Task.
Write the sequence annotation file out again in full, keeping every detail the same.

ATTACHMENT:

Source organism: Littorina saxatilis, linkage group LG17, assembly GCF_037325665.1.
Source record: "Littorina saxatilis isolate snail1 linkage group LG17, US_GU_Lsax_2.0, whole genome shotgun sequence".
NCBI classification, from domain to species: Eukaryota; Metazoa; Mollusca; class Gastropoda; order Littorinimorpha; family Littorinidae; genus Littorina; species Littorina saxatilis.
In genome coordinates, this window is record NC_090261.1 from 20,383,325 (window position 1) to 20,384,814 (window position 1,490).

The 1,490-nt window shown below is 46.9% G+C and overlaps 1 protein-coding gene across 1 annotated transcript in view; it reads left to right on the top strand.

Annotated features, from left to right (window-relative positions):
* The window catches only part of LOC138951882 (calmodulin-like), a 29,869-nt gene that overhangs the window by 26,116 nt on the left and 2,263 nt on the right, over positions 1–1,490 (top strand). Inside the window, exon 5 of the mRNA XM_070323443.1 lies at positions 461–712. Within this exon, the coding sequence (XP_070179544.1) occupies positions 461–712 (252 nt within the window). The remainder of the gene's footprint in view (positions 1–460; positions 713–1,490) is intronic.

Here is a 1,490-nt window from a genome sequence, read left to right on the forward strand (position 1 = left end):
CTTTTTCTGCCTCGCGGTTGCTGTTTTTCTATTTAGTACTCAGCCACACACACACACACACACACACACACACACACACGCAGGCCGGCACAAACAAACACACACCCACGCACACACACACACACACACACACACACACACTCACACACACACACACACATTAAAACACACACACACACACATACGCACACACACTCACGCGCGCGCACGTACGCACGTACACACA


Source organism: Littorina saxatilis, linkage group LG17, assembly GCF_037325665.1.
Source record: "Littorina saxatilis isolate snail1 linkage group LG17, US_GU_Lsax_2.0, whole genome shotgun sequence".
NCBI classification, from domain to species: Eukaryota; Metazoa; Mollusca; class Gastropoda; order Littorinimorpha; family Littorinidae; genus Littorina; species Littorina saxatilis.
In genome coordinates, this window is record NC_090261.1 from 20,383,325 (window position 1) to 20,384,814 (window position 1,490).

The 1,490-nt window shown below is 46.9% G+C and overlaps 1 protein-coding gene across 1 annotated transcript in view; it reads left to right on the top strand.

Annotated features, from left to right (window-relative positions):
* The window catches only part of LOC138951882 (calmodulin-like), a 29,869-nt gene that overhangs the window by 26,116 nt on the left and 2,263 nt on the right, over positions 1–1,490 (top strand). Inside the window, exon 5 of the mRNA XM_070323443.1 lies at positions 461–712. Within this exon, the coding sequence (XP_070179544.1) occupies positions 461–712 (252 nt within the window). The remainder of the gene's footprint in view (positions 1–460; positions 713–1,490) is intronic.

Here is a 1,490-nt window from a genome sequence, read left to right on the forward strand (position 1 = left end):
CTTTTTCTGCCTCGCGGTTGCTGTTTTTCTATTTAGTACTCAGCCACACACACACACACACACACACACACACACACACGCAGGCCGGCACAAACAAACACACACCCACGCACACACACACACACACACACACACACACACTCACACACACACACACACATTAAAACACACACACACACACATACGCACACACACTCACGCGCGCGCACGTACGCACGTACACACA